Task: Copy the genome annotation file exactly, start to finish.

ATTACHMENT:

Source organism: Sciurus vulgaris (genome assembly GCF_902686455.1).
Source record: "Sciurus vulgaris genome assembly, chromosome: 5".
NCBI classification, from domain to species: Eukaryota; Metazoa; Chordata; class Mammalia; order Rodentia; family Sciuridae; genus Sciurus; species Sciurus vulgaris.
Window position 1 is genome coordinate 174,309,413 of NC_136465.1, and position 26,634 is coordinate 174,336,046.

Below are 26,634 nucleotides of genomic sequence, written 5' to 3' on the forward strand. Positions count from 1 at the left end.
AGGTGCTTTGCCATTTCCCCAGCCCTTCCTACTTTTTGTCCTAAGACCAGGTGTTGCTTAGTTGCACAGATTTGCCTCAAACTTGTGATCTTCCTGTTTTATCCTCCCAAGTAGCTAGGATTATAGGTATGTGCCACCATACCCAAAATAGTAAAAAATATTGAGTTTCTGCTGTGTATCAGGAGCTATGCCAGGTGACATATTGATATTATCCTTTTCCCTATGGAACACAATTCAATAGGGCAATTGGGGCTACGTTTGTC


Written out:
Source organism: Sciurus vulgaris (genome assembly GCF_902686455.1).
Source record: "Sciurus vulgaris genome assembly, chromosome: 5".
NCBI classification, from domain to species: Eukaryota; Metazoa; Chordata; class Mammalia; order Rodentia; family Sciuridae; genus Sciurus; species Sciurus vulgaris.
Window position 1 is genome coordinate 174,309,413 of NC_136465.1, and position 26,634 is coordinate 174,336,046.

Below are 26,634 nucleotides of genomic sequence, written 5' to 3' on the forward strand. Positions count from 1 at the left end.
AGGTGCTTTGCCATTTCCCCAGCCCTTCCTACTTTTTGTCCTAAGACCAGGTGTTGCTTAGTTGCACAGATTTGCCTCAAACTTGTGATCTTCCTGTTTTATCCTCCCAAGTAGCTAGGATTATAGGTATGTGCCACCATACCCAAAATAGTAAAAAATATTGAGTTTCTGCTGTGTATCAGGAGCTATGCCAGGTGACATATTGATATTATCCTTTTCCCTATGGAACACAATTCAATAGGGCAATTGGGGCTACGTTTGTC